Writing and reflection

While Barack Obama's writerly bona fides have long been established through the success of three books, Michelle Obama, a former executive with the University of Chicago Medical Center, has made no such foray into the realm of letters. That's likely to change once her time as first lady is finished. Though Michelle has made no formal announcement regarding such a project, buzz about the notion has been swirling for months. Publishers and agents alike are atwitter about the prospects for a post-White House memoir from Michelle, with the founder of the ICM/Sagalyn Literary Agency saying that such a book could be "the most valuable first lady memoir in history," to the tune of tens of millions of dollars.

This is no surprise. Keep in mind, Michelle entered the White House as an accomplished professional and has had a notoriously conflicted experience living in the high-security confines, which she's described as having elements of a "really nice prison." The chance to read her one-of-a-kind reflections on her family's time in office is something audiences of all political persuasions would likely be interested in reading. Doubtless, Barack will likely produce more books in his lifetime as well. It remains to be seen, however, if Bo Obama will add to his own library of work.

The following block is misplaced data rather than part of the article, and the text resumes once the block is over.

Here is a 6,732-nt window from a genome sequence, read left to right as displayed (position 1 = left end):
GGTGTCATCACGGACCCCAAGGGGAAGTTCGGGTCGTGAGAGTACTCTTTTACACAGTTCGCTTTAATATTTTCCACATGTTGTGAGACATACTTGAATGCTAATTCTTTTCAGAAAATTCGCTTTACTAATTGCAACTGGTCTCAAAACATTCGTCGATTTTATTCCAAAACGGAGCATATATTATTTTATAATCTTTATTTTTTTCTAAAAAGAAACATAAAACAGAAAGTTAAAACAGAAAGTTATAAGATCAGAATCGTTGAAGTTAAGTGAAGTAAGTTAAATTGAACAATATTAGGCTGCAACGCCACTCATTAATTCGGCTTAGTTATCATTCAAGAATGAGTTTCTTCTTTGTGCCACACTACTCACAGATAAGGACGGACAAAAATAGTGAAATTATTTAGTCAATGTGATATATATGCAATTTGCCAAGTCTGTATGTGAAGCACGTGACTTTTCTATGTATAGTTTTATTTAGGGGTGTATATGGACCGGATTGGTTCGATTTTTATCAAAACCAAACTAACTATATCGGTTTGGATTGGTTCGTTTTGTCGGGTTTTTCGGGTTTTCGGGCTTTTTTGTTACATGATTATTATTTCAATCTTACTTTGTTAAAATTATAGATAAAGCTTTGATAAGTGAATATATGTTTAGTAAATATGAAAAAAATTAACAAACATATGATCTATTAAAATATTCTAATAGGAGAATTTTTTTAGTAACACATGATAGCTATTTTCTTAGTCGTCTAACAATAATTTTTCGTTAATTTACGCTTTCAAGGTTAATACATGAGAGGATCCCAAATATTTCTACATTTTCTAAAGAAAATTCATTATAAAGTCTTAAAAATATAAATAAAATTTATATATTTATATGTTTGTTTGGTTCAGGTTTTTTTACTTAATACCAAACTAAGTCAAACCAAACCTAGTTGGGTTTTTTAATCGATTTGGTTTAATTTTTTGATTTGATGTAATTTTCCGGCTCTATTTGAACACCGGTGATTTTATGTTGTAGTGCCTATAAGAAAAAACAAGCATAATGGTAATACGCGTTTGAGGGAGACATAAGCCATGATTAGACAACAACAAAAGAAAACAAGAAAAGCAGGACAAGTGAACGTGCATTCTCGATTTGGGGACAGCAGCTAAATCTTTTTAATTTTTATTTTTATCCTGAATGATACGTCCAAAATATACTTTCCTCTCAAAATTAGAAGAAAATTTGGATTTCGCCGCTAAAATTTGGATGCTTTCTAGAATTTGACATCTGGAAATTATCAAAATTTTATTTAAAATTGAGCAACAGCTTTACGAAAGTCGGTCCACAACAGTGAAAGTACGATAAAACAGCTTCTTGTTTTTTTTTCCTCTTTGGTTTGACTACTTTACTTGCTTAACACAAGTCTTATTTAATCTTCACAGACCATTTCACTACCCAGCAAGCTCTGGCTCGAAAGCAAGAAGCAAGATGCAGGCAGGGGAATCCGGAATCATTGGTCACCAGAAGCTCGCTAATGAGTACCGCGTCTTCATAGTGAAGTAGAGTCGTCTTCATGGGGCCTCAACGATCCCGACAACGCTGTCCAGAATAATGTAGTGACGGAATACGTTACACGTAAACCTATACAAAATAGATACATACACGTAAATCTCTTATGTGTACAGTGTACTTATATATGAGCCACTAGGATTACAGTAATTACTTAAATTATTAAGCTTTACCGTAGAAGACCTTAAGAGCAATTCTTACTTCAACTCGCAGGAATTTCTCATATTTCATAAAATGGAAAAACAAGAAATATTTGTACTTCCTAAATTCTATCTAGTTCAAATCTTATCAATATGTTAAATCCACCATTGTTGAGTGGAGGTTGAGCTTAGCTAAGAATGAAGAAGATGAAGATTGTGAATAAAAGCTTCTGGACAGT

From the White House to the Harvard Crimson

Malia Obama, the oldest Obama daughter, took a gap year between high school and college to allegedly smoke pot and watch her peers play beer pong, which, in our humble opinion, is her God-given right as a millennial. But come 2017, she's going to get down to business and pursue higher education at the prestigious Harvard University. The gap year, which is actively encouraged by the Ivy League school's administrators, comes on the heels of a sheltered tenure at the exclusive Sidwell Friends School in D.C. As Malia enters college as a private citizen, let's hope the baggage of being a former first daughter doesn't weigh her down too much and that fellow students let her live a little. Stop narcing on this presidential daughter, people.

Speeches and engagements